• However, despite supporting their elders’ choice to spend everything on their own care, almost half of Australians are not willing to do the same for themselves, with 47% saying that they intend to leave an inheritance.
  • More than a quarter (38%) of Australians agree that older people should sell their home if needed to fund their aged care. 
What do Australians expect?
  • About half (51%) of Australians expect to receive an inheritance, and overwhelmingly they expect it from their parent/s (74%) and grandparents (19%).
  • The value of expected inheritances ranges widely, from under $5,000 to over $1M. The largest cohort (27%) expects to receive between $50,000-$250,000, while 5% expect an inheritance between $1 million-$2 million. 

What have Australians already received? 

  • The most common inheritance was in cash (41%), followed by property (28%), and personal possessions (11%).
  • The value of received inheritances ranges widely. Thirty per cent received between $50,000-$250,000, 31% received between $5,000-$50,000 and 13% received $5,000 or less.

What are Australians planning with their own savings? 

  • Almost half of all Australians (47%) intend to leave an inheritance, mostly to a spouse or partner (36%), children (28%), or other family members (19%). 
    State-by-state comparison insights:
    • New South Wales residents are the “windfall winners” – NSW families bequeath the most wealth. Nineteen per cent of NSW respondents who had received an inheritance assessed its value between $500-$2M, the highest proportion in the country.
    •  Most South Australians (80%) who have benefitted from an inheritance received it from their parents, by far the highest proportion in the country – and they are also the most likely to put their inheritance into superannuation (10%).
    • Canberrans are the most likely to receive a cash inheritance (61%), and half of ACT respondents said they would leave their assets and savings to their partner (50%), in contrast to Tasmanians, 42% of whom would leave savings to their children before their partner (28%).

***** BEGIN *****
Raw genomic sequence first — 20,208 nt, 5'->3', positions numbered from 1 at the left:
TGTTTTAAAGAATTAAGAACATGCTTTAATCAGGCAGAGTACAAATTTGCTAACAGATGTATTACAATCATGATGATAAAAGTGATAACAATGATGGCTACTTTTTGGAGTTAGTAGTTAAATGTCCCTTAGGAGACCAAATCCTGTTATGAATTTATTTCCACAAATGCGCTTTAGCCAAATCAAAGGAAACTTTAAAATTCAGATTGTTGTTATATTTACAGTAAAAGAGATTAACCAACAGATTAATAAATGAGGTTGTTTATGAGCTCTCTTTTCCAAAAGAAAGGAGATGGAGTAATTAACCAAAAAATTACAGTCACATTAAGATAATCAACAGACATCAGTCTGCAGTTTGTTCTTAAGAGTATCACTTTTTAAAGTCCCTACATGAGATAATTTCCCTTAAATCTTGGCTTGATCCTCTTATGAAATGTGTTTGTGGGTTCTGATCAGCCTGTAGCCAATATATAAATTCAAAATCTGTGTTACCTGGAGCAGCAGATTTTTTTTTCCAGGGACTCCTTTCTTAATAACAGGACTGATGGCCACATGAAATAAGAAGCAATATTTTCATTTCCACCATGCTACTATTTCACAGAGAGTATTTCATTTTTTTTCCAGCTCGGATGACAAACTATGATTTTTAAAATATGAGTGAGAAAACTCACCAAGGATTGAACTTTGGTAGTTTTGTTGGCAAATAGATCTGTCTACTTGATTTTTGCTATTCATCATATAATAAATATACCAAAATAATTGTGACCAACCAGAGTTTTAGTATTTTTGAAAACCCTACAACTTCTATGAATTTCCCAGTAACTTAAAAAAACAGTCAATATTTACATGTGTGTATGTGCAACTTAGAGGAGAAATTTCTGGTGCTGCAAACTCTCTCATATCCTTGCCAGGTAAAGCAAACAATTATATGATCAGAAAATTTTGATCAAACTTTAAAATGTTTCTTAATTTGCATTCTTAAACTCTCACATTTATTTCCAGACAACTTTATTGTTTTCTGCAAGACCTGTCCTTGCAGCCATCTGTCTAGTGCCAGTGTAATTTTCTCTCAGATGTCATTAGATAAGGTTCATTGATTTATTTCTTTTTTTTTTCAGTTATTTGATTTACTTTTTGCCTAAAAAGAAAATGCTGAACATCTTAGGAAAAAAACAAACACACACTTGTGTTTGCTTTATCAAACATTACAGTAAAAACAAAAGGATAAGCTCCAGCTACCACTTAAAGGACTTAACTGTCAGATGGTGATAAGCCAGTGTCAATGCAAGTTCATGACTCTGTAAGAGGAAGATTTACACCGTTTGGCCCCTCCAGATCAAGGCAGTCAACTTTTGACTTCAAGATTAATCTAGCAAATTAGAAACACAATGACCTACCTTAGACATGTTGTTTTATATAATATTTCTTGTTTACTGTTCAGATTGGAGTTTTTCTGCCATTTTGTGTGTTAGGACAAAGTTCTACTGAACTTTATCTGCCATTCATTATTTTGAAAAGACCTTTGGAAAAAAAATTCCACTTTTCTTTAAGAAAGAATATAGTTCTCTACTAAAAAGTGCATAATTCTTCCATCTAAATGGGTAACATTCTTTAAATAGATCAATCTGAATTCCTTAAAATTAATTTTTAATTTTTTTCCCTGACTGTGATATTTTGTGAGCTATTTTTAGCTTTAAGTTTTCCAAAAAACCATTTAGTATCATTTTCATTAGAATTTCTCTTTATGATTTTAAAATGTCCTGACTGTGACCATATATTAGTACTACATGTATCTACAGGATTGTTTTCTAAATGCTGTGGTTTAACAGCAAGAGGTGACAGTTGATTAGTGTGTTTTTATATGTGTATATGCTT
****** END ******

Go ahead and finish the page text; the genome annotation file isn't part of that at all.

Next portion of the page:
• Western Australians (84%) and Tasmanians (86%) are the most supportive nationally of their parents and / or grandparents using savings to fund retirement.
    • Northern Territorians (66%) and Tasmanians (69%) have the highest level of expectation that older people will fund their own aged care.
    • Almost half of Queenslanders waiting for an inheritance (47%) are expecting property

Inheritances are getting bigger in Australia. Older Australians drawdown the minimum on their superannuation. On average, their wealth goes to Australians who are in their mid-50s and own their property outright.

Australia currently contributes only 1.2 per cent of its gross domestic product (GDP) to long-term aged care, well below the global average of 2.5 per cent. But by 2066, almost a quarter of the Australian population will be over the age of 65.

The Royal Commission into Aged Care Quality and Safety found there were 4.2 working age (15–64 years) people for every Australian aged 65 years or over. By 2058, this will fall to only 3.1.


Currently, there are 277,000 paid residential aged care stuff across the country, and 222,500 older Australians receiving high-needs care in communal residential facilities. The demand for aged care services will only increase.


The Royal Commission into Aged Care Quality and Safety, which published its final report in 2021, added the weight of its authority to a conclusion that had been known to many within the industry for decades: a poorly funded industry compromises service delivery and results in substandard care. 


The CompliSpace findings come as the Albanese government prepares to release its first federal budget. The CompliSpace report focuses on what Australians believe, expect, and receive when it comes to inheritances.

Media contact:
Adam Connolly - 0417 170 084 - aconnolly@apollo.sydney
Courtney Robinson – 0493 277 576 – crobinson@apollo.sydney